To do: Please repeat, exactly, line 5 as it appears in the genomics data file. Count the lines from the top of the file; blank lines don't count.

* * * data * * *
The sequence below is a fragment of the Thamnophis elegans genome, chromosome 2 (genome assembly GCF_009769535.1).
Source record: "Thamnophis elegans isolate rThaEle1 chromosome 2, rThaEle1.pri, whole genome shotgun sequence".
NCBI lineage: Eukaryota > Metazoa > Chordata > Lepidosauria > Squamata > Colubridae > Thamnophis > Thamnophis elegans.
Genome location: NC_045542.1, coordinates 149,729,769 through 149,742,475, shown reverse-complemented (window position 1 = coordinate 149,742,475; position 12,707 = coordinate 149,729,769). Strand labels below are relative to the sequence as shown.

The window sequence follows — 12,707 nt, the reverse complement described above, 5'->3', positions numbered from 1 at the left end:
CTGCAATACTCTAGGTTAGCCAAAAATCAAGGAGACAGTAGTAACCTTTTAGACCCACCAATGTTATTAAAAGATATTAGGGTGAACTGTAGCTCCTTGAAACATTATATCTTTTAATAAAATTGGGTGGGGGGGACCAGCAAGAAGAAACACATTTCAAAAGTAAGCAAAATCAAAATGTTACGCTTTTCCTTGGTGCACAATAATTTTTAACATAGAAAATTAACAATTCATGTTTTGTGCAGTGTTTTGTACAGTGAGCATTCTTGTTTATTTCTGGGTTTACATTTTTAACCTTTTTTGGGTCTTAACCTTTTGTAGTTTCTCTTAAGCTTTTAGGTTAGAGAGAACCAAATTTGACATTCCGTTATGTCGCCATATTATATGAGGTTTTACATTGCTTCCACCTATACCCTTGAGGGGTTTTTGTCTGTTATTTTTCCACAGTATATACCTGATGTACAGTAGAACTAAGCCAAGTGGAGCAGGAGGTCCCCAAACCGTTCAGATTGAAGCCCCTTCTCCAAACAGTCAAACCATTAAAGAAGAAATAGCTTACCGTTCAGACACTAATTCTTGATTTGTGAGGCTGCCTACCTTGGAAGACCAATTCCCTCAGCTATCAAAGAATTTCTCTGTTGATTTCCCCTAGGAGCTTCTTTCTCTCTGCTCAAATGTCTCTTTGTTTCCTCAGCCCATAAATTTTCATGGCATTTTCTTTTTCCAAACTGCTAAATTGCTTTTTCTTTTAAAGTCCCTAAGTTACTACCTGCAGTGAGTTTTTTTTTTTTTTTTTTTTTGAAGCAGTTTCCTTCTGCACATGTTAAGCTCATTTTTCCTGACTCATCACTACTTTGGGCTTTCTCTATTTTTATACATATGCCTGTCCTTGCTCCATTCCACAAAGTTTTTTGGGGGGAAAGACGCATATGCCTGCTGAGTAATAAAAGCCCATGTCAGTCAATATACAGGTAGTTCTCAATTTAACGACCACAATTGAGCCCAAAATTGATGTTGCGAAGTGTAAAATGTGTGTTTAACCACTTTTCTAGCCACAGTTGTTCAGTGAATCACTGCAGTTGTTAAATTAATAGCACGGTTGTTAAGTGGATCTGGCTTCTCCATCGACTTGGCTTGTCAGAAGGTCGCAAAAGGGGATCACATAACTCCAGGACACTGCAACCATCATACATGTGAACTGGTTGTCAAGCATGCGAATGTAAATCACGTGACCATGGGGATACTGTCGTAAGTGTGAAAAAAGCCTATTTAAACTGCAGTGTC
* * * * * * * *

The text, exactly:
The window sequence follows — 12,707 nt, the reverse complement described above, 5'->3', positions numbered from 1 at the left end: